BY ELIUD OWALO
This year, Kenyans will be watching to see what their Governors will do to conciliate the expectations of the local electorate. Indeed, the 2017 – 2022 regime of Governors face higher expectations from Kenyans – if the way the former crop of Governors were criticized for poor service delivery is anything to go by. This, as we all know, culminated in many of them being overwhelmingly voted out by an angry electorate. From a macro-level perspective, what happens in the Counties in 2018 is crucial because successful implementation of the third Medium Term Plan (2018-2022) of the Kenya Vision 2030 requires collaboration with and active participation by the County Governments.
The National Government has already pronounced that it will focus its development Agenda on four main areas, namely; growing the manufacturing sector; expanding access to universal health coverage; providing affordable and decent housing; and enhancing food and nutrition security. In all these thematic areas, the County Governments have a role to play – and especially in the area of health which is now a largely devolved function. The Counties are also critical in the realm of food and nutrition security. For this reason, a positive intergovernmental relation (in 2018 and beyond) between both levels of Government is crucial to the success of not only devolution but also the national development agenda.
It therefore becomes imperative to undertake an End-Term evaluation to determine the extent of implementation of the 1st Cycle County Integrated Development Plans (CIDPs) and address the challenges that have bedeviled devolution since 2013 so that the strategic issues emanating therefrom are addressed moving into the future. The Challenges faced together with the lessons learnt and performance gaps witnessed should subsequently inform the development of the 2nd Cycle CIDPs covering the 2018-2022 period. One of the key challenges encountered by the Counties so far has been the weak governance framework and inadequate operational capacity, which has had detrimental effects in most of the County Governments with the major one being inability to absorb and optimally utilize the allocated and disbursed budgetary provisions.
On one hand, reports from the Controller of Budget and National Treasury advance the argument that most Counties have perennially underutilized their budgetary resources, yet on the other hand there is the argument by the County Governments blaming the National Treasury for limited funding or delayed release of the funds. But undoubtedly, other challenges facing Counties like low performance of own-source revenue, poor quality of County policies and laws, and poor service delivery can all be attributed to a large extent, to the weak technical and institutional capacity in most of the Counties.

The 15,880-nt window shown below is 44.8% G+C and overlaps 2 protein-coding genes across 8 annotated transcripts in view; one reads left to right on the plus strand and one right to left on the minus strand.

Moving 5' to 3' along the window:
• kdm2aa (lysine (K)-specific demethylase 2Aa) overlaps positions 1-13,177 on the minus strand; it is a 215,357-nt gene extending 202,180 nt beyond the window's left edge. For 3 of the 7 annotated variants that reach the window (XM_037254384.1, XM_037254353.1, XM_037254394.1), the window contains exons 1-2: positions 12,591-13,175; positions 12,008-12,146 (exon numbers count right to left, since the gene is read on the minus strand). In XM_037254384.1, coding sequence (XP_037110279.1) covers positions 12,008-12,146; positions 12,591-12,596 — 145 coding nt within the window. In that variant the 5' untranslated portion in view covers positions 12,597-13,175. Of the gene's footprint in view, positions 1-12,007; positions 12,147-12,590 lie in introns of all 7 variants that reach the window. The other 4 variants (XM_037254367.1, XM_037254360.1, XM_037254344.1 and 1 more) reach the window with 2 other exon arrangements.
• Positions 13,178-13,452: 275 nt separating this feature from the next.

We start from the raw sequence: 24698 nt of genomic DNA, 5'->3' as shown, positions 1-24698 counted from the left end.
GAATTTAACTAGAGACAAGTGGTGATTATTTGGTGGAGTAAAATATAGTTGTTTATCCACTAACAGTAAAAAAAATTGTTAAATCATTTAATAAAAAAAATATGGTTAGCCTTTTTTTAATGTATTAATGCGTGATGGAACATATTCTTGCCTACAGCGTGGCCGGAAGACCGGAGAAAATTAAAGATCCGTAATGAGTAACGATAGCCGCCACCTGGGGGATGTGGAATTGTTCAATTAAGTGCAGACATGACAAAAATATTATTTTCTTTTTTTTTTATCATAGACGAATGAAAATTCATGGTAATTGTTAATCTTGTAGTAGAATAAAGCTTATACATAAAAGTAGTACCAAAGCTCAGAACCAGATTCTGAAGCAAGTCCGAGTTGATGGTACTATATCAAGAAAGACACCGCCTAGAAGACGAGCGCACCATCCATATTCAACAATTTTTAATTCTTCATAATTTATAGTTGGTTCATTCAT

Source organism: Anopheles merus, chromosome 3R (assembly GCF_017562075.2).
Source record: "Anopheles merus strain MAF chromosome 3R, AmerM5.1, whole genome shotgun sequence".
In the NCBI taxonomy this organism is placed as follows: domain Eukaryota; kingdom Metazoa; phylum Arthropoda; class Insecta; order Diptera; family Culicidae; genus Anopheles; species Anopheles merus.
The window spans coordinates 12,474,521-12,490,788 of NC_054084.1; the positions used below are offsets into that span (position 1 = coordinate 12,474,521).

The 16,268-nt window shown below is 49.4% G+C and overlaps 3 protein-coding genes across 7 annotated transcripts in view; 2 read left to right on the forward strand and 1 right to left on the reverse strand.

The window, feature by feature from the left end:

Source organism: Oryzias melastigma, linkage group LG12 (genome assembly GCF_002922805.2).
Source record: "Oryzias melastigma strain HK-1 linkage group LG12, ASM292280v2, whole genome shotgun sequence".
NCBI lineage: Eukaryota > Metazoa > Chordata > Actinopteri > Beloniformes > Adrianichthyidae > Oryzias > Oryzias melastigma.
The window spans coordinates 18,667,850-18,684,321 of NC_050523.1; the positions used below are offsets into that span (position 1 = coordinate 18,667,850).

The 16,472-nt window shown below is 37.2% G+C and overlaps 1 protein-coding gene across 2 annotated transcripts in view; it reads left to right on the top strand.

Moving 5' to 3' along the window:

Capacity building of the Counties therefore becomes a key area that needs attention of the Governors in 2018. It should also be an area of interest and focus for complimentary support by the National Government, for obvious reasons. First, improved capacity at County level will enhance the policy, planning, budgeting and program execution continuum at the County level. This would not only improve absorption of development funds, but also enable the Counties to conform to the fiscal responsibility principles spelt out in the Constitution and the Public Finance management Act, 2012 to ensure that at least 30 percent of their budgetary allocations go into development and not more than 35 percent goes into salaries. Capacity building would also improve the quality of the County Integrated Development Plans (CIDPs) which are the core policy blueprints that guide development at County level. Better quality CIDPs would translate to more effective functional Strategic Plans and Annual Work Plans which guide the day to day operations of the County Government Departments, hence better service delivery.